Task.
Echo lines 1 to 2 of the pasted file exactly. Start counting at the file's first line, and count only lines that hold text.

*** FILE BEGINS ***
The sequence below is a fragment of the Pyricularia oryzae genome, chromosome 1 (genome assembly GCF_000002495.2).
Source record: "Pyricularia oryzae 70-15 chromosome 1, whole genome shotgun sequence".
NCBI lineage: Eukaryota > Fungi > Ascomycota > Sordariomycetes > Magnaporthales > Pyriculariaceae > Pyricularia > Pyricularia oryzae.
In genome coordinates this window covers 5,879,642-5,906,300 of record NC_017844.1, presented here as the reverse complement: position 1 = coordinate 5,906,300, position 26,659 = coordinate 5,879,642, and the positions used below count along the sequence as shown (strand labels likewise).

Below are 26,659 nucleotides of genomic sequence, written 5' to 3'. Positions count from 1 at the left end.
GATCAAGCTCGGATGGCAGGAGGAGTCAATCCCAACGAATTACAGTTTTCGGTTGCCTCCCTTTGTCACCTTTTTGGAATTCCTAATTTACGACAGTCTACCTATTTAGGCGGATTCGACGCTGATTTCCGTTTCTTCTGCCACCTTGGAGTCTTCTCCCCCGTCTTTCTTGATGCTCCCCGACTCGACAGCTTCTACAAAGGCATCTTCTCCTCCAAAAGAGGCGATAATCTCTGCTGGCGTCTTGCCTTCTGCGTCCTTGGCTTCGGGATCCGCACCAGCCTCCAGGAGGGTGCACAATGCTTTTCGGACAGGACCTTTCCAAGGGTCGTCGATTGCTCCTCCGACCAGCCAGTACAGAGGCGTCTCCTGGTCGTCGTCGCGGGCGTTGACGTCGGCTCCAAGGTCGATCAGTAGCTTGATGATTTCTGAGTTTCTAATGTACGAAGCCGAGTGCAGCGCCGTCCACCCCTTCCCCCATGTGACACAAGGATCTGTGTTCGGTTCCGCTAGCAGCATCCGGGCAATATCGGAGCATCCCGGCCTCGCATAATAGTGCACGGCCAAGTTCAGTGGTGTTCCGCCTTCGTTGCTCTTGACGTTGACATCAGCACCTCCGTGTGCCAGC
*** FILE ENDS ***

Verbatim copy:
The sequence below is a fragment of the Pyricularia oryzae genome, chromosome 1 (genome assembly GCF_000002495.2).
Source record: "Pyricularia oryzae 70-15 chromosome 1, whole genome shotgun sequence".